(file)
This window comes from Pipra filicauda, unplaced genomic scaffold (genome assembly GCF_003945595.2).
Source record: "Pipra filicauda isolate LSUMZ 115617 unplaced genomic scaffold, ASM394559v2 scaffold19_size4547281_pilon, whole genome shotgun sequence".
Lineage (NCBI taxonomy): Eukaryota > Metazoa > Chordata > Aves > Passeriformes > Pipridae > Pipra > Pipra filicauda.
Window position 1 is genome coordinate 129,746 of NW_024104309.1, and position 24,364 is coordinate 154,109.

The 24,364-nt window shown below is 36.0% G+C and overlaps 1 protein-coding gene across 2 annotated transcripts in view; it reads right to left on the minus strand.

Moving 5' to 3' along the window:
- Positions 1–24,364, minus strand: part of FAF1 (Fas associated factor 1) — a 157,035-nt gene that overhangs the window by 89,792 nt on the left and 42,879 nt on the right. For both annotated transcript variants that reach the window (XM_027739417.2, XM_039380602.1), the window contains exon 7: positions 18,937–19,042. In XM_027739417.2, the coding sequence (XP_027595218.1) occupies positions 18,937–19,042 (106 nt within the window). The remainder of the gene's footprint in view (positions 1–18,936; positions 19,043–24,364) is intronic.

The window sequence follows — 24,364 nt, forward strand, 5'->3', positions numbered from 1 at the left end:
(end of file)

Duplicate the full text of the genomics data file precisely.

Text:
This window comes from Pipra filicauda, unplaced genomic scaffold (genome assembly GCF_003945595.2).
Source record: "Pipra filicauda isolate LSUMZ 115617 unplaced genomic scaffold, ASM394559v2 scaffold19_size4547281_pilon, whole genome shotgun sequence".
Lineage (NCBI taxonomy): Eukaryota > Metazoa > Chordata > Aves > Passeriformes > Pipridae > Pipra > Pipra filicauda.
Window position 1 is genome coordinate 129,746 of NW_024104309.1, and position 24,364 is coordinate 154,109.

The 24,364-nt window shown below is 36.0% G+C and overlaps 1 protein-coding gene across 2 annotated transcripts in view; it reads right to left on the minus strand.

Moving 5' to 3' along the window:
- Positions 1–24,364, minus strand: part of FAF1 (Fas associated factor 1) — a 157,035-nt gene that overhangs the window by 89,792 nt on the left and 42,879 nt on the right. For both annotated transcript variants that reach the window (XM_027739417.2, XM_039380602.1), the window contains exon 7: positions 18,937–19,042. In XM_027739417.2, the coding sequence (XP_027595218.1) occupies positions 18,937–19,042 (106 nt within the window). The remainder of the gene's footprint in view (positions 1–18,936; positions 19,043–24,364) is intronic.

The window sequence follows — 24,364 nt, forward strand, 5'->3', positions numbered from 1 at the left end: